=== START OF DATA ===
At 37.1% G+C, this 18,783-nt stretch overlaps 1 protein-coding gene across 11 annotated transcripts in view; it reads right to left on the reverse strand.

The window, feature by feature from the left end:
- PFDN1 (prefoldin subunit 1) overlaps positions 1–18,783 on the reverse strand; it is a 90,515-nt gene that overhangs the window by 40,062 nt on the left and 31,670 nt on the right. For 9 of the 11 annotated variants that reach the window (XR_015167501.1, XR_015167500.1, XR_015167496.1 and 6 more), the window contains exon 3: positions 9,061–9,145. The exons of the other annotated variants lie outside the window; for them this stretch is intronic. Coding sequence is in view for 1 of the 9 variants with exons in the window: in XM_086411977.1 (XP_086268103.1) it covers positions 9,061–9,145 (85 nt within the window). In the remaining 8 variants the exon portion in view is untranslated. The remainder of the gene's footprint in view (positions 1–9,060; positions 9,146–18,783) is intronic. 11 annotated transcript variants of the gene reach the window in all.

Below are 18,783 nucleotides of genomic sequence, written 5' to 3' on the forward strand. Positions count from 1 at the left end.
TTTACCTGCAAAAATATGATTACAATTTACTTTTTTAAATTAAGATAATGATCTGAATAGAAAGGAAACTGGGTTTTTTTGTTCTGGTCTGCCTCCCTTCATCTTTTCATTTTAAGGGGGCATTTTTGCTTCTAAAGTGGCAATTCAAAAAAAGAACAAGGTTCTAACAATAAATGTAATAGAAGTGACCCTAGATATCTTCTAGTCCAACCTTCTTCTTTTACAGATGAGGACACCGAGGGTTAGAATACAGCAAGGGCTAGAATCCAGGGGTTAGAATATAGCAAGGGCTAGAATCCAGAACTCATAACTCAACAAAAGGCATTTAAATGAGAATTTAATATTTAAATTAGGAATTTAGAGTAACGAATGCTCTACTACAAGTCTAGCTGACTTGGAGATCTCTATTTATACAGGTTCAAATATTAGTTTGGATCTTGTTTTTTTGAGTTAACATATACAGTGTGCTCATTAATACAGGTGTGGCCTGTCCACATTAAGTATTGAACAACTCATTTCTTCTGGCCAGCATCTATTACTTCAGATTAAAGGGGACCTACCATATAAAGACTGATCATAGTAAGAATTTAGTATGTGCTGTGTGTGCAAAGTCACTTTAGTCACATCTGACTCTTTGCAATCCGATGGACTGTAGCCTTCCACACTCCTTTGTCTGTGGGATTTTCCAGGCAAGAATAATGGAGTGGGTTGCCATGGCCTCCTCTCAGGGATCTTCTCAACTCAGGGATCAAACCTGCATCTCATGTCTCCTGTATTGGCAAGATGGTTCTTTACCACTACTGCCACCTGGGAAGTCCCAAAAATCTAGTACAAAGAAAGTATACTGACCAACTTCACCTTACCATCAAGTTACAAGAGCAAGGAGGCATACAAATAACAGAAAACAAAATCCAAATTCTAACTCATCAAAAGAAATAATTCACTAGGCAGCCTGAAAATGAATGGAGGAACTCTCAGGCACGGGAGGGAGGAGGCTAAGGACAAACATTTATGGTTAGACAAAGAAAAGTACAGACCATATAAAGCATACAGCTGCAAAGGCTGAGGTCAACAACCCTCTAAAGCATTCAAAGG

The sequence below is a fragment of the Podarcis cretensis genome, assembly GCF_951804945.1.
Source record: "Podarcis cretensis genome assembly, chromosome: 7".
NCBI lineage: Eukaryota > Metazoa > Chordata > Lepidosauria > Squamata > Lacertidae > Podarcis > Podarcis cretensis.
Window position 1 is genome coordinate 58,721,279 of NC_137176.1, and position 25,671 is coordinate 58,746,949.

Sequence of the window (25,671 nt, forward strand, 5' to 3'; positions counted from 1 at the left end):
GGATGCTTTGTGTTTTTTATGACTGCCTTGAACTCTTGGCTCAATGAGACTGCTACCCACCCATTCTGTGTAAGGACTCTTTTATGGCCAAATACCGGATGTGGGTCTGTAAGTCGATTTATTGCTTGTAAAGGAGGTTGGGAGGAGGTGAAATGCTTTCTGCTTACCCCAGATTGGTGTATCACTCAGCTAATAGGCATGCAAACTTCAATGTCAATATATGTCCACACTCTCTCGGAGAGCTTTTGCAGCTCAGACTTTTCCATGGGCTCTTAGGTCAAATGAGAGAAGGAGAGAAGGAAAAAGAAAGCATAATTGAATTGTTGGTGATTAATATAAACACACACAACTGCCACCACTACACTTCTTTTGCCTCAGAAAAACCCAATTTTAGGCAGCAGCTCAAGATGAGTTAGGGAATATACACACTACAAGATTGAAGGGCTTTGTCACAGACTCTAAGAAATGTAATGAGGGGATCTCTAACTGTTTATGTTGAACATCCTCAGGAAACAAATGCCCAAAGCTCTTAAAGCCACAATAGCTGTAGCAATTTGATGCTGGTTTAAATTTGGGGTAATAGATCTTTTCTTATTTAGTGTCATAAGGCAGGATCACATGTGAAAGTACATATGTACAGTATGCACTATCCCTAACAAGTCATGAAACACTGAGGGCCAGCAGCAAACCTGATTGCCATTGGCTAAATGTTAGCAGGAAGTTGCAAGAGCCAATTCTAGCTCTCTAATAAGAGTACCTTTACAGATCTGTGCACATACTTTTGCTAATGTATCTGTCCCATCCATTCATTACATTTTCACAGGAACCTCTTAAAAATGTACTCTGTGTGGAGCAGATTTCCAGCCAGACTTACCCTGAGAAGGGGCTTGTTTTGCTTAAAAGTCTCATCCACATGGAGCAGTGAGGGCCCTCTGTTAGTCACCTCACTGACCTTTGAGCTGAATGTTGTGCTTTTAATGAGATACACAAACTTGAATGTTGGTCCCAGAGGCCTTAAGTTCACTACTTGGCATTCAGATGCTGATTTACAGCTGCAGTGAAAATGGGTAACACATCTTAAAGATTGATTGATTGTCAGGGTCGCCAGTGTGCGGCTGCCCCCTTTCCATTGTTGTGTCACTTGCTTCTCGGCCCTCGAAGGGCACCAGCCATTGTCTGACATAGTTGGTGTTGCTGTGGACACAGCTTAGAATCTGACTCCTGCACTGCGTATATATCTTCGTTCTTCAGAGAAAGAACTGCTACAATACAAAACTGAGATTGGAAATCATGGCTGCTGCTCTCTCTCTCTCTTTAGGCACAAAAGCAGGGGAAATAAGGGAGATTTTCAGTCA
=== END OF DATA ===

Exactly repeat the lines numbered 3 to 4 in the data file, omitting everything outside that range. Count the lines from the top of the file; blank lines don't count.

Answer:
- PFDN1 (prefoldin subunit 1) overlaps positions 1–18,783 on the reverse strand; it is a 90,515-nt gene that overhangs the window by 40,062 nt on the left and 31,670 nt on the right. For 9 of the 11 annotated variants that reach the window (XR_015167501.1, XR_015167500.1, XR_015167496.1 and 6 more), the window contains exon 3: positions 9,061–9,145. The exons of the other annotated variants lie outside the window; for them this stretch is intronic. Coding sequence is in view for 1 of the 9 variants with exons in the window: in XM_086411977.1 (XP_086268103.1) it covers positions 9,061–9,145 (85 nt within the window). In the remaining 8 variants the exon portion in view is untranslated. The remainder of the gene's footprint in view (positions 1–9,060; positions 9,146–18,783) is intronic. 11 annotated transcript variants of the gene reach the window in all.

Below are 18,783 nucleotides of genomic sequence, written 5' to 3' on the forward strand. Positions count from 1 at the left end.